“The Right to Difference”: Balkanizing France
Just as Jews in the U.S. have a leading role — in Hollywood and pop culture generally — in defining what is “American,” so have French Jews pushed to redefine Frenchness away from an ethnic or even an assimilationist definition, towards a Balkanized France in which Jews may live and operate as a separate group with no unified majority against them. They market this under the slogan “the right to difference,” which the LICRA has called its “philosophy.” As the LICRA’s DDV publication argued in 1978: “Any society which requires or pushes for assimilation is a racist society. Democratic secularism [laïcité] is the coexistence of all minorities in equality and fraternity. It is not the abolition of ethnic differences and specificities.”
The LICRA claims that requiring immigrants to conform to French norms is to impose self-hatred upon them. Effectively, the LICRA is arguing that not only must the French allow themselves to be colonized by others but that the new arrivals should impose their non-European cultures. In 1981, the LICRA’s DDV magazine claimed:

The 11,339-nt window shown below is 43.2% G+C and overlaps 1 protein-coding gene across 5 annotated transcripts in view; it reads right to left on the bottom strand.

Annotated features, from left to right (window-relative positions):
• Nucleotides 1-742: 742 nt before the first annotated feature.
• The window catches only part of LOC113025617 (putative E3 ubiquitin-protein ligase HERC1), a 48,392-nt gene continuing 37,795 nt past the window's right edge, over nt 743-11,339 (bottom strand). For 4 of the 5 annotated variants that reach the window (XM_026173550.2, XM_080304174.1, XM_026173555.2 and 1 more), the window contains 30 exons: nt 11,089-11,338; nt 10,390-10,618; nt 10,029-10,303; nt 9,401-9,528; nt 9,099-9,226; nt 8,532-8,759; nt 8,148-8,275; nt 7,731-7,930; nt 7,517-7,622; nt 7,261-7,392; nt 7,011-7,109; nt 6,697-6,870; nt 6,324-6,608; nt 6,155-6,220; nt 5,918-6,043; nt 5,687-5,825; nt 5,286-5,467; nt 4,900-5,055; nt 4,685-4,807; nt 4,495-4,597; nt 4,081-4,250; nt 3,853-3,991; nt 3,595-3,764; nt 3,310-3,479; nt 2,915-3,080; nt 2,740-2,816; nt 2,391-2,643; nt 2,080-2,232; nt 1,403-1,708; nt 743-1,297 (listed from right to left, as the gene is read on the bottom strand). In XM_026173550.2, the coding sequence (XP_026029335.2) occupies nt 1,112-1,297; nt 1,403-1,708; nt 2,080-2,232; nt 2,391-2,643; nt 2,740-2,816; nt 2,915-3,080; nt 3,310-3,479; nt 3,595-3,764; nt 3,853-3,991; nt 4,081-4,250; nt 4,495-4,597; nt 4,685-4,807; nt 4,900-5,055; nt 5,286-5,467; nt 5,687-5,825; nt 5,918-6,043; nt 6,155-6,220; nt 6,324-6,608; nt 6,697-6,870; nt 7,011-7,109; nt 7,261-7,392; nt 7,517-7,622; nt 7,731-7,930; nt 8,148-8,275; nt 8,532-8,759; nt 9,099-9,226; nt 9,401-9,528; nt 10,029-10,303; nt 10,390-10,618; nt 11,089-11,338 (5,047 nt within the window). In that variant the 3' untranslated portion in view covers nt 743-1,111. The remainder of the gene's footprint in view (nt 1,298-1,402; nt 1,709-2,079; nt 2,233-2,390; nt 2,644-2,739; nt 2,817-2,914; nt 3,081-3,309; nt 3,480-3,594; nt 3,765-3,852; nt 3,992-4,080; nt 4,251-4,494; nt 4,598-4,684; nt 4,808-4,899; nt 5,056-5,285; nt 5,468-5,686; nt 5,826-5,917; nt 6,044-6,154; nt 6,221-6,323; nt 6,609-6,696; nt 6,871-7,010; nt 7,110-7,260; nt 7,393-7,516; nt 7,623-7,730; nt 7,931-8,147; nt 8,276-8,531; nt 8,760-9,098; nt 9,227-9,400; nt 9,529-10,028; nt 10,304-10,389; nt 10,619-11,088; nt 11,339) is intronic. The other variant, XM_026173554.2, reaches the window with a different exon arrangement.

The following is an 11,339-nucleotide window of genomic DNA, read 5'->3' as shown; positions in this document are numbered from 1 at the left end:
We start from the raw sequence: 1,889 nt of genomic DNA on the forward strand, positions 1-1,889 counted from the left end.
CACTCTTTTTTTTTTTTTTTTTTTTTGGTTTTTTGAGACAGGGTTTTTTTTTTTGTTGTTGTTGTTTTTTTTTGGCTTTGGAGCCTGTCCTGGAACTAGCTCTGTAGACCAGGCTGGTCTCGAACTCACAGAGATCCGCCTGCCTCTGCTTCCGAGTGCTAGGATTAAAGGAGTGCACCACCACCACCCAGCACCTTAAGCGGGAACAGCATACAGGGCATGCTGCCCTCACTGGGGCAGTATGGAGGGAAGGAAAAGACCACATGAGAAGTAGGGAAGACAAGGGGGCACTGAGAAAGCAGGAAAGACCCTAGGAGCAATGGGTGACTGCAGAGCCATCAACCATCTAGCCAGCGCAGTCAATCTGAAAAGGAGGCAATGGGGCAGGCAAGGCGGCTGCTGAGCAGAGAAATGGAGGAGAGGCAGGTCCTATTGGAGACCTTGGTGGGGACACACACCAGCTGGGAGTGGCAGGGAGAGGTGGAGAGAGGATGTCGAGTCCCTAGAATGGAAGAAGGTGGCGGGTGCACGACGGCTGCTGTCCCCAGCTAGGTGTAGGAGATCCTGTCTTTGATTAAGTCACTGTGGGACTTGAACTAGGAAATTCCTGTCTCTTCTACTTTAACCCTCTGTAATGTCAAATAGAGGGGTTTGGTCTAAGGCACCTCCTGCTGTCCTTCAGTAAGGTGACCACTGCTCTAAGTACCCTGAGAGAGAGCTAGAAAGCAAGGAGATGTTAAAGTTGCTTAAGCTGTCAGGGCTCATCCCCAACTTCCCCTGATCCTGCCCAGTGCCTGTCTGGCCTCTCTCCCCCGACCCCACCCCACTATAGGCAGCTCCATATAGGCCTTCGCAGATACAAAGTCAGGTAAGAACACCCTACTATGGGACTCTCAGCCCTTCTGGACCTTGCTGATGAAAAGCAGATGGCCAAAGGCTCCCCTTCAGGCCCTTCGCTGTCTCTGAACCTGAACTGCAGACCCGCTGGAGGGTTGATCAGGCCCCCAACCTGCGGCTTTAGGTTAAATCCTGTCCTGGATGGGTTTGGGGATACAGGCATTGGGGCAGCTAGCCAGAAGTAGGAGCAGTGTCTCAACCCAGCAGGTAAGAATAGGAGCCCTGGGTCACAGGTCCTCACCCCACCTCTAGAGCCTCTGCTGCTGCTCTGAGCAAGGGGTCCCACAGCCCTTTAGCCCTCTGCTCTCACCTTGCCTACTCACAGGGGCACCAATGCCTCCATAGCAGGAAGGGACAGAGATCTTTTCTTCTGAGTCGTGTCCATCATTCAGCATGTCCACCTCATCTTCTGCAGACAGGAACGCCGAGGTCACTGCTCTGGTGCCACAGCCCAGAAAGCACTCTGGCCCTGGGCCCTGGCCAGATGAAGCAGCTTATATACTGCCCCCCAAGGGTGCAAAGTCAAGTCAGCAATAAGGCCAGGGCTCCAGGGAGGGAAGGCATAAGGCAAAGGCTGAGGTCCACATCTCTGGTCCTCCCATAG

To block the fascist demand of assimilation and national homogeneity, we must practice difference and pluralism. … These are the only effective barriers against a return of Nazism and of its French avatar: Vichy.
And in the same publication in 1985: “To be anti-racist is not to demand the other to become oneself, it is to accept him as he is, to enrich oneself at his contact, to go towards him.” One buzzword used to glorify the resulting Balkanization is that of “interculturality.” Read more